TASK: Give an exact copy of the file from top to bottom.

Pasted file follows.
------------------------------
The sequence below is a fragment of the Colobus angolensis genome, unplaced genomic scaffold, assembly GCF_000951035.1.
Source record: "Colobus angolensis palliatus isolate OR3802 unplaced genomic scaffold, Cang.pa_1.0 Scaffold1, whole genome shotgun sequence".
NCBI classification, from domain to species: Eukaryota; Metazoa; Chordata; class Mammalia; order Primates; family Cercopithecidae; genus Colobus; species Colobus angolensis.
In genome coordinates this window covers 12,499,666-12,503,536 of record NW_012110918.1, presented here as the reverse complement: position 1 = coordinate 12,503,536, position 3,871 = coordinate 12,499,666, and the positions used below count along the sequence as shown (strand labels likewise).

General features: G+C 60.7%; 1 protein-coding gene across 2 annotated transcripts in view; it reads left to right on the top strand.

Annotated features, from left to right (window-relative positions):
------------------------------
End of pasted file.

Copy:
The sequence below is a fragment of the Colobus angolensis genome, unplaced genomic scaffold, assembly GCF_000951035.1.
Source record: "Colobus angolensis palliatus isolate OR3802 unplaced genomic scaffold, Cang.pa_1.0 Scaffold1, whole genome shotgun sequence".
NCBI classification, from domain to species: Eukaryota; Metazoa; Chordata; class Mammalia; order Primates; family Cercopithecidae; genus Colobus; species Colobus angolensis.
In genome coordinates this window covers 12,499,666-12,503,536 of record NW_012110918.1, presented here as the reverse complement: position 1 = coordinate 12,503,536, position 3,871 = coordinate 12,499,666, and the positions used below count along the sequence as shown (strand labels likewise).

General features: G+C 60.7%; 1 protein-coding gene across 2 annotated transcripts in view; it reads left to right on the top strand.

Annotated features, from left to right (window-relative positions):